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Accounting, Education

Limited AFSLs may be caught by full FASEA regime

The Financial Adviser Standards and Ethics Authority’s (FASEA) new education and training standards paint a challenging picture for practitioners, particularly those who provide predominantly SMSF advice under a limited licence, an industry executive has said.

According to wealthdigital technical manager Rob Lavery, it is looking more and more unlikely advisers under limited Australian financial services licences (AFSL) will avoid the full suite of training and education requirements.

“Unlike RG 146, the standards enforced by FASEA, as they currently appear, do not scale up and down according to your specialty or licence class,” Lavery said.

“FASEA’s proposed guidance on new qualifications pathways for existing advisers split requirements into three categories.

“Many accountants who provide limited advice on SMSFs will find themselves required to do a one or three-subject bridging course. Those who have been in the industry the longest may need to complete the full graduate diploma.”

Advisers with no or an unrelated bachelor or postgraduate degree will need to do a full graduate diploma.

Those with a related bachelor or postgraduate degree, such as accounting, will have a three-subject bridging course to complete.

Those with an approved planning degree, or a related bachelor degree and postgraduate qualification, will have a single subject on FASEA’s code of ethics to complete.

Lavery said the second part of the new standards will be the requirement to adhere to FASEA’s new code of ethics and will also pose challenges for limited licensees.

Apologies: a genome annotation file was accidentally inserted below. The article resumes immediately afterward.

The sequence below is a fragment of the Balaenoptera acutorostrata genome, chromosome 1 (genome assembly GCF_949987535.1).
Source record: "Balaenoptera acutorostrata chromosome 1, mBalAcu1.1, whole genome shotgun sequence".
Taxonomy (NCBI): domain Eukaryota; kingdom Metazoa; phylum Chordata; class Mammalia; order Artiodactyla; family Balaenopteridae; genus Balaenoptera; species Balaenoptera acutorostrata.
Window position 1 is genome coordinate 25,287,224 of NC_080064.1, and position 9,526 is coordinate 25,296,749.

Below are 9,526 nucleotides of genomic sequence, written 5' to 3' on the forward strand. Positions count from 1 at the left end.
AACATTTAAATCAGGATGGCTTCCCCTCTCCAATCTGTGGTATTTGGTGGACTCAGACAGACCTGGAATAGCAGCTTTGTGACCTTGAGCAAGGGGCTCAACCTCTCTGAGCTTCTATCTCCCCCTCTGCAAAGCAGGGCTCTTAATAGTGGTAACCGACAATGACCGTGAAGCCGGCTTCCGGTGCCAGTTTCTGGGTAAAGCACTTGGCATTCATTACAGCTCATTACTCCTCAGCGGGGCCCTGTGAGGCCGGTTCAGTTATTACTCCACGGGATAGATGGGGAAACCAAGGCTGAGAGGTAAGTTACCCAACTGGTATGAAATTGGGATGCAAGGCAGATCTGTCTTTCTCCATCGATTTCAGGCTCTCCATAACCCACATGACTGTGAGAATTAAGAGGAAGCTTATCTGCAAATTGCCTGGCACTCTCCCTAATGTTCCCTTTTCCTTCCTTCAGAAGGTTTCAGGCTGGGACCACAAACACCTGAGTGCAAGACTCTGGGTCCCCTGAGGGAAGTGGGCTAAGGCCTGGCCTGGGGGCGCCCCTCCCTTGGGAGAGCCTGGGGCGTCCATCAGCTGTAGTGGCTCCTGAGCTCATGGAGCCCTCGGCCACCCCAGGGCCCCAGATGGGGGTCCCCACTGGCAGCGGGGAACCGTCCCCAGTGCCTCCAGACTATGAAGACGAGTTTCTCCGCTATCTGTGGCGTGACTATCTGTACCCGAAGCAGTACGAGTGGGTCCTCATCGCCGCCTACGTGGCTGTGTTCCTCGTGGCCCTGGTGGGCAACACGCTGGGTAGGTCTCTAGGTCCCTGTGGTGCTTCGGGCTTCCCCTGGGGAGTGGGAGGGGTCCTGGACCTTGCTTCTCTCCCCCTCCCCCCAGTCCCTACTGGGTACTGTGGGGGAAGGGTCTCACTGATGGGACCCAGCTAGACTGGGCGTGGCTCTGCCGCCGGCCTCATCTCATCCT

“FASEA’s draft code of ethics included provisions not common in other industry standards,” he said.

“The requirement to uphold and promote the ethical standards of the profession may require advisers to actively report on colleagues and associates they believe to be acting contrary to the code.

“Furthermore, all advisers, including those under limited AFSLs, will need to subscribe to a code monitoring body. Such a body will result in increased cost and regulatory requirements for those providing advice.”

Commenting on FASEA’s consultation paper on its proposed adviser exam, he noted 80 per cent of the exam will be on non-strategic areas.

“For the most part, the exam will focus on the Corporations Act rules, FASEA’s own code of ethics and the application of ethical thinking and behavioural finance,” he said.

“All advisers, including those under limited AFSLs, will need to pass each section and achieve an overall mark of 65 per cent or higher.

“The exam is proposed to be three to four hours, will be a mix of multiple choice and short answer questions, and will require significant preparation for all candidates. Existing advisers will have until 1 January 2021 to pass the exam.”

He said those providing advice under limited AFSLs will have to actively commit to maintaining that part of their business.

“They will be required to subscribe to a code monitoring body within 18 months, will need to have passed their adviser exam within two-and-a-half years and will need to meet the education standards by the start of 2024.”

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